I pull up my panties, then wad some more tissue and hold it against my skin, carefully tugging my jeans with my free hand. Sucking in my stomach, I pull my hand out, leaving the padding there. My heart is pounding again, so loud in my head I can barely hear Midget muttering. I pull up the zipper and snap the jeans, looking around like there’s someone watching me or something. I don’t know why I’ve done it in here today. It’s not my usual spot. I rinse the blade, slip it into my front pocket, then turn and look at the bloodied mess bloating in the basin. Screw it.


You can find Cutting to the Chase at:

Evernight Teen Publishing

Amazon

Wednesday, February 22, 2017

Pink Shirt Day Feb 22 2017



Today is Pink Shirt Day, a movement started by teen boys who saw a wrong and stood up for what is right. Although a day has been marked for everyone to come together and support the movement – bringing awareness to bullying everywhere, no matter the age – awareness, action, and support has to be year-round. The Pink Shirt movement started with a couple of courageous boys who took action – actions speak louder than words – so remember to show your support and commitment to anti-bullying and wear pink, and think pink, today and all year long.

Visit www.pinkshirtday.ca


Be sure to check out the video of Pink Shirt Day happenings around BC by Arnold Lim of Victoria News.
http://www.vicnews.com/news/414554983.html

Saturday, February 4, 2017

Interview with Judith Graves, Young Adult Author

Judith Graves writes 'young adult fiction to die for,' is a screenwriter, musician, dog-lover and so much more! When not co-writing a series for Orca Book Publishers, she's co-publisher and acquisitions editor for Leap Books, LLC.

Despite knowing how busy she is, I had the nerve to ask her for an interview, and she agreed! I am so glad she took the time to answer a few questions about her life and writing, as well as what ELSE she's up to! (And I thought I was busy!)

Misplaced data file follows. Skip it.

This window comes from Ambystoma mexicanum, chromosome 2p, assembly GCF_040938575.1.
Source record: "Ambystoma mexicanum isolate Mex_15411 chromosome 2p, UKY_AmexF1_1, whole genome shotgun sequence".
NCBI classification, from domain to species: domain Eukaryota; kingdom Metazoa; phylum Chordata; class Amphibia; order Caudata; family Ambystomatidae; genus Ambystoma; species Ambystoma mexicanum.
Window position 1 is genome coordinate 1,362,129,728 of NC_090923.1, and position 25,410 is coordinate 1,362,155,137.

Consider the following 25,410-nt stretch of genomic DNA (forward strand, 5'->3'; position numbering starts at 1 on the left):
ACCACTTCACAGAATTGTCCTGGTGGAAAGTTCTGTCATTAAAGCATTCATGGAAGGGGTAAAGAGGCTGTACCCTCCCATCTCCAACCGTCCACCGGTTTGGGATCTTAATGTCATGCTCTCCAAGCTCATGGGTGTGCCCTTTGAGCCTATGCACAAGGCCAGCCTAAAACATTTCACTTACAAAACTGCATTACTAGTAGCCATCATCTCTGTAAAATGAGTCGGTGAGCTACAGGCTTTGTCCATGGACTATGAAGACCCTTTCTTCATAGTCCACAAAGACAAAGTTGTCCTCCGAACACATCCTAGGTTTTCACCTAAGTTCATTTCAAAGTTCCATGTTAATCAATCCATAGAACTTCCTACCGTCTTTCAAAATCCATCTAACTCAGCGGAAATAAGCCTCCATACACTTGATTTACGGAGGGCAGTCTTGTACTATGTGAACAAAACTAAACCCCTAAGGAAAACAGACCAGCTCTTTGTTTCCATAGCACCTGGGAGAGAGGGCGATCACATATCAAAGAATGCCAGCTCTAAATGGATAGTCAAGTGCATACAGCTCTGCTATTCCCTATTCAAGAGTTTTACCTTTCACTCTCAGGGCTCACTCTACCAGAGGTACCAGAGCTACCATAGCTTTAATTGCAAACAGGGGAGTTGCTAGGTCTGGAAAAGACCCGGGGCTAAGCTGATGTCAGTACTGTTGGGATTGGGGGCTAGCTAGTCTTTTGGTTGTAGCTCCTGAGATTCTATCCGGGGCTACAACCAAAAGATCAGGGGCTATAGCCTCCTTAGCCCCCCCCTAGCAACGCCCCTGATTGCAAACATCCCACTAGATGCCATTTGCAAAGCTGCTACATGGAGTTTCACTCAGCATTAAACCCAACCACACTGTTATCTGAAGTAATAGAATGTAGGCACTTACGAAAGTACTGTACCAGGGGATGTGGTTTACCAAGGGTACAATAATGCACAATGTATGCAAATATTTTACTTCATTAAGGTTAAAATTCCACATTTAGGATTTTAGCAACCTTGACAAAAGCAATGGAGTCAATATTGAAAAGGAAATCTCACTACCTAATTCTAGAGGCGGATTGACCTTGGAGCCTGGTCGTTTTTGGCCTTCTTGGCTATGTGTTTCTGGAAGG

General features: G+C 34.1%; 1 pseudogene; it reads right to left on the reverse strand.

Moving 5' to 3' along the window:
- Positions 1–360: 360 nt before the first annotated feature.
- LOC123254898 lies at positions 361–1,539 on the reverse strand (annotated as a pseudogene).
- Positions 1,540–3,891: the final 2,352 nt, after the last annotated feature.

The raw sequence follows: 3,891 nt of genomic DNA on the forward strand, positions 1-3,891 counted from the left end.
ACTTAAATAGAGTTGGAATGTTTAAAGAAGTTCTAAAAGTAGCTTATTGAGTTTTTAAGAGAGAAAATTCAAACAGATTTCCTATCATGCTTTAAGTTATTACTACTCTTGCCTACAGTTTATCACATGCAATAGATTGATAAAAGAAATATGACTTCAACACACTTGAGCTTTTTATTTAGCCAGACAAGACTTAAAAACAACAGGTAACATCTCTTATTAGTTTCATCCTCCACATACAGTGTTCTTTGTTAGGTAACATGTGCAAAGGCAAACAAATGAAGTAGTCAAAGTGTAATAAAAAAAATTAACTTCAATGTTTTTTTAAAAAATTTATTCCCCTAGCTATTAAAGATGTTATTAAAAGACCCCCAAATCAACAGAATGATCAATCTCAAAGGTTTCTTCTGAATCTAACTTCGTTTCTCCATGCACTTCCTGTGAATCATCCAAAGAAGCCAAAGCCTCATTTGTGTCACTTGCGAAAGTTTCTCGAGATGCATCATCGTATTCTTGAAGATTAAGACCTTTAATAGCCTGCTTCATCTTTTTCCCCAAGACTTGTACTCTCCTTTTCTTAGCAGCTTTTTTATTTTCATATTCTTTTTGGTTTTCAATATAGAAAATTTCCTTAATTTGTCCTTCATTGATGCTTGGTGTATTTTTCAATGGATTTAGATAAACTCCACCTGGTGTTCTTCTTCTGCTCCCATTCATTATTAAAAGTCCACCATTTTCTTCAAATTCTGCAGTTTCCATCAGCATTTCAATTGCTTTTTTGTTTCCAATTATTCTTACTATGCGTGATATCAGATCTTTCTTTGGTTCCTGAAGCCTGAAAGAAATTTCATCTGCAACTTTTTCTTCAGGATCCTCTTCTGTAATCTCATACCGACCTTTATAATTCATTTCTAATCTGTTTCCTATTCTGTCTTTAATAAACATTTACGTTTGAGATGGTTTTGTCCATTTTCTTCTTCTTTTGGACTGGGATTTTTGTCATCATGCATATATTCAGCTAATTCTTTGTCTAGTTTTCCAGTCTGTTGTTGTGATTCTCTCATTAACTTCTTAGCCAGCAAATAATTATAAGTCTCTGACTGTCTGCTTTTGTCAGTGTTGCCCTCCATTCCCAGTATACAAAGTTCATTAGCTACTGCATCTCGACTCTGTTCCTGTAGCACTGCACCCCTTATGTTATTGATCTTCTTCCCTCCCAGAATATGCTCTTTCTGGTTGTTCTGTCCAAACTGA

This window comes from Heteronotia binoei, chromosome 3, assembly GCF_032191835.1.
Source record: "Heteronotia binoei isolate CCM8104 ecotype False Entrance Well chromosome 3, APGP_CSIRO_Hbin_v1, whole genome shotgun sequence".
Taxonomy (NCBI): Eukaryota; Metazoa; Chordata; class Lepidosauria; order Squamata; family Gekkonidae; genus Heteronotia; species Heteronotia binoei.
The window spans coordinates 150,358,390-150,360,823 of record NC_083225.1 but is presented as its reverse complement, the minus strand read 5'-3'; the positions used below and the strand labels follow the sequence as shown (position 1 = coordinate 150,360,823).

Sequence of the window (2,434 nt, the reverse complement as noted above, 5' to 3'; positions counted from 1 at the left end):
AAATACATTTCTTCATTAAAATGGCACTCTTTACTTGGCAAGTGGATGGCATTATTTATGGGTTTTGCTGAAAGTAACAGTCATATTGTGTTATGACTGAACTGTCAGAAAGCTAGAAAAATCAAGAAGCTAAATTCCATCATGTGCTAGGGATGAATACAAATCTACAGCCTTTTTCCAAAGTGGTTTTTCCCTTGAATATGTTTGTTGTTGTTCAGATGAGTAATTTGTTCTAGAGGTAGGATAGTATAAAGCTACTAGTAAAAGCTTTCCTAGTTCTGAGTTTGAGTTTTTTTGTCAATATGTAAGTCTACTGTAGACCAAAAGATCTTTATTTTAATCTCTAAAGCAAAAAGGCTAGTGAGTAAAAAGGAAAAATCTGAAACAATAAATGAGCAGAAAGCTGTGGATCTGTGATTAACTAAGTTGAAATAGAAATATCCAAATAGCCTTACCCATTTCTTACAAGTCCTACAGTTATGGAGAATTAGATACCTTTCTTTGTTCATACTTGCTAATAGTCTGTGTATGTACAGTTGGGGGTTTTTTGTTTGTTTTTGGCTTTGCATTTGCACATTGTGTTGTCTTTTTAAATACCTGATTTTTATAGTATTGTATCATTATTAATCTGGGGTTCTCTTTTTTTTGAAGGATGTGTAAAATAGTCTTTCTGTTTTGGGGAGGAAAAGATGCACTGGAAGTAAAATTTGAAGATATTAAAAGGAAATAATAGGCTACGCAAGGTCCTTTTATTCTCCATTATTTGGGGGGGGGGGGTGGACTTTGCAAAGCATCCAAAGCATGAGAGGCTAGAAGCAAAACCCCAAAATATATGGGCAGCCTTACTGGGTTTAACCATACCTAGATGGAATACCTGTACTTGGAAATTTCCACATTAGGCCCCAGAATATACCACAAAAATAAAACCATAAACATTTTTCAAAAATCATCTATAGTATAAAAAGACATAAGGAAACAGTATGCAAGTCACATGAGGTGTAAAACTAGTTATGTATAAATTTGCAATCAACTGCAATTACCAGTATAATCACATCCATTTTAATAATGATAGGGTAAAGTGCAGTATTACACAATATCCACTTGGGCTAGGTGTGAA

Read on.....

About Judith's writing...

Lisa: Thank you so much for visiting me here, Judith. What do you write?

Judith: I’m published in young adult and middle grade fiction, as well as a crossover between young adult / new adult fiction (under the pen name, Judith Tewes). I also write scripts for film, TV, and the stage, as well as freelance articles for writing magazine and library blogs / journals. I’m just getting a feel for composing picture books. I guess you could say I dabble in a bit of everything.

Lisa: Why do you write what you do?

Judith: Other than my script work, which is more mature and features adult characters, I’ve settled in YA/MG and those voices are the ones that seem to come quite naturally. Does that mean I’m stuck in adolescence forever? Lol. Maybe, but it’s also likely because my husband is a high school social studies teacher and basketball coach, and I work in an elementary school library. We don’t have kids of our own – we have three fur babies! – but we’re surrounded by tweens / teens - their stories, hopes, struggles, and dreams. It’s quite helpful to be on the frontlines with my target audiences.

Lisa: Do you get the munchies while writing and if so what do you crave/eat?

Judith: I do! I’m known to have a secret stash of Smarties in my desk drawer. They’re perfect for picking away at during revisions. This is also why I have to get on my treadmill at least three days a week.

Lisa: What are you working on?